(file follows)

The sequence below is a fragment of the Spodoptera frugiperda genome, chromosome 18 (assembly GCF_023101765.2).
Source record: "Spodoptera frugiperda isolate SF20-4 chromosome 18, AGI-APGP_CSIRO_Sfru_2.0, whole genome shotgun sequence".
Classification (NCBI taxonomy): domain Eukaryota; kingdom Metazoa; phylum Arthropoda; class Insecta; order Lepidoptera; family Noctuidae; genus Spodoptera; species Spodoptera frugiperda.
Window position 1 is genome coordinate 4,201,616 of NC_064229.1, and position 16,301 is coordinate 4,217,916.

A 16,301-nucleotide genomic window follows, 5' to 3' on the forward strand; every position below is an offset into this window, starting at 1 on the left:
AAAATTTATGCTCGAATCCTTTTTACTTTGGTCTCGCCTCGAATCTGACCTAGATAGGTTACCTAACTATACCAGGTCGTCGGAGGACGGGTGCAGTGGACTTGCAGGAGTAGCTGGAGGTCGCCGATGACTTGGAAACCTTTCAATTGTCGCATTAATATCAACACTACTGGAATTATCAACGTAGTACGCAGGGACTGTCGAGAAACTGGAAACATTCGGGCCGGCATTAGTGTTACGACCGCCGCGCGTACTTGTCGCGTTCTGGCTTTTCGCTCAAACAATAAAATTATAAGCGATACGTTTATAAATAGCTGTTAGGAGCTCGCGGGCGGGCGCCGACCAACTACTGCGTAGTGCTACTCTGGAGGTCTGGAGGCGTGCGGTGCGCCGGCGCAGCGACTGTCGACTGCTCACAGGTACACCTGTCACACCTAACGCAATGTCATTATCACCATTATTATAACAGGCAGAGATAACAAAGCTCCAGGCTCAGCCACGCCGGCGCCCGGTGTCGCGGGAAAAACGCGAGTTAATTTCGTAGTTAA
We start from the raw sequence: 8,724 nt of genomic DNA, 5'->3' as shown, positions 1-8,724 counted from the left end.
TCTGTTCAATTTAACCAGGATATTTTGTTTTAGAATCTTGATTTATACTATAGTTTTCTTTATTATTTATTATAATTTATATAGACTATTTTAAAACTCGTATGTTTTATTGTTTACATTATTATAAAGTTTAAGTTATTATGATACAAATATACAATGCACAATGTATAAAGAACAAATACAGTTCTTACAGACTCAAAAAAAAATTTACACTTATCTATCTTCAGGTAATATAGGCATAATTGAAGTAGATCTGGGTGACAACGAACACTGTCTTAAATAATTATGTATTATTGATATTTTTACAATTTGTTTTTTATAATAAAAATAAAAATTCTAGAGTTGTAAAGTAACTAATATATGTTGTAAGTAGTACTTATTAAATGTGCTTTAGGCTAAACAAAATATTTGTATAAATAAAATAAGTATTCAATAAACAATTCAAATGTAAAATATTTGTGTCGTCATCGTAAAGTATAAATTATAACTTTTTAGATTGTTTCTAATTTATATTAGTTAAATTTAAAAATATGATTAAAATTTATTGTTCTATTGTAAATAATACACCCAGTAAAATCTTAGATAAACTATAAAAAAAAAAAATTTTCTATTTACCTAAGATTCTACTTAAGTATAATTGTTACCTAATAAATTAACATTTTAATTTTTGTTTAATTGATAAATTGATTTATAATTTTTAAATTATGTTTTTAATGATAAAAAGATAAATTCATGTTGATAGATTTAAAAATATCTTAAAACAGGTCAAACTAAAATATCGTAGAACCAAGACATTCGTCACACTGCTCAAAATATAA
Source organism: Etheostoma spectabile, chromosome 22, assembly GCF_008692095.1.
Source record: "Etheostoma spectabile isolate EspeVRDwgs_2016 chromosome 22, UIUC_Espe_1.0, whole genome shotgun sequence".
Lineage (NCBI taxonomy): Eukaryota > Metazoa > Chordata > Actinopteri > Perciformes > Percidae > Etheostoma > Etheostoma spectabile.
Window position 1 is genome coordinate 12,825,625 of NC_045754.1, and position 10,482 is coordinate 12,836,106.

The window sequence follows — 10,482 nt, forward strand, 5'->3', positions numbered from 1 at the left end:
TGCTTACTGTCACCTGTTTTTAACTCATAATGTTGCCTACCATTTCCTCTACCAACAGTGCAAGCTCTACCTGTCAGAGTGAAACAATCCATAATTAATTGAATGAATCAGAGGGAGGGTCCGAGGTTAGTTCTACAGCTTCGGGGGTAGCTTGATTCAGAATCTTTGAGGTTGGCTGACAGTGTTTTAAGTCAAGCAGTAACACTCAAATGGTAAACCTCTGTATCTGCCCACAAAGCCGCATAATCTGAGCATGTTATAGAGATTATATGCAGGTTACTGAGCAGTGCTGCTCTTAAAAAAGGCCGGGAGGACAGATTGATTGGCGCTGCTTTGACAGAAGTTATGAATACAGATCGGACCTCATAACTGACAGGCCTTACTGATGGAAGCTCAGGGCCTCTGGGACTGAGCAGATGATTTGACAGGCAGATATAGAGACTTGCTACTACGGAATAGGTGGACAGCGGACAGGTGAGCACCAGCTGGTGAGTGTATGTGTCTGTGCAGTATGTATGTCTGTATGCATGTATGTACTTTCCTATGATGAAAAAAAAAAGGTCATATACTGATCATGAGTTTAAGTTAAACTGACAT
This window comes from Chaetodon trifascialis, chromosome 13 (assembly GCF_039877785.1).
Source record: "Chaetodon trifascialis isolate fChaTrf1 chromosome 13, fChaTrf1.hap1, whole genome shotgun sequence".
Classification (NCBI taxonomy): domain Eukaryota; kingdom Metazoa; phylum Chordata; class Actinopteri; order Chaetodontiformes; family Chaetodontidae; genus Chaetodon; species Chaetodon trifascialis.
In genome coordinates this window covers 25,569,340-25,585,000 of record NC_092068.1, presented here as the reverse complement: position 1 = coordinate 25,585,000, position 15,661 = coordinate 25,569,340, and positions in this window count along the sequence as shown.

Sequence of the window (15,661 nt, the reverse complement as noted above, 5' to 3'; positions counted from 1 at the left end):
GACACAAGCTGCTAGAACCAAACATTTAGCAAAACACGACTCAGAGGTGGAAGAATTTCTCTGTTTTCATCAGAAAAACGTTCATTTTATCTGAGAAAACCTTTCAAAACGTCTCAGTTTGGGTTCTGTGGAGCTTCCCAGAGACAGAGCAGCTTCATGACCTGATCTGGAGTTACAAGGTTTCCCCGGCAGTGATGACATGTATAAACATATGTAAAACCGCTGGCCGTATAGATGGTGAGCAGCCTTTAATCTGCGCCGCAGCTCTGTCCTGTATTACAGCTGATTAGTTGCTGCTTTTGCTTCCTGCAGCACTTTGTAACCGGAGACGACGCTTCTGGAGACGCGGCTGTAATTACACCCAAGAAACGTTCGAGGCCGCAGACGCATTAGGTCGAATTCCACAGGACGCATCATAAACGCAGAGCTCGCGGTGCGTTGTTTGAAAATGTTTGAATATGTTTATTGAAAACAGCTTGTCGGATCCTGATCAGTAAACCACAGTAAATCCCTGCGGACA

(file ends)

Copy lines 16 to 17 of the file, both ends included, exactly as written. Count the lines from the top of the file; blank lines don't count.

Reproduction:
Source record: "Chaetodon trifascialis isolate fChaTrf1 chromosome 13, fChaTrf1.hap1, whole genome shotgun sequence".
Classification (NCBI taxonomy): domain Eukaryota; kingdom Metazoa; phylum Chordata; class Actinopteri; order Chaetodontiformes; family Chaetodontidae; genus Chaetodon; species Chaetodon trifascialis.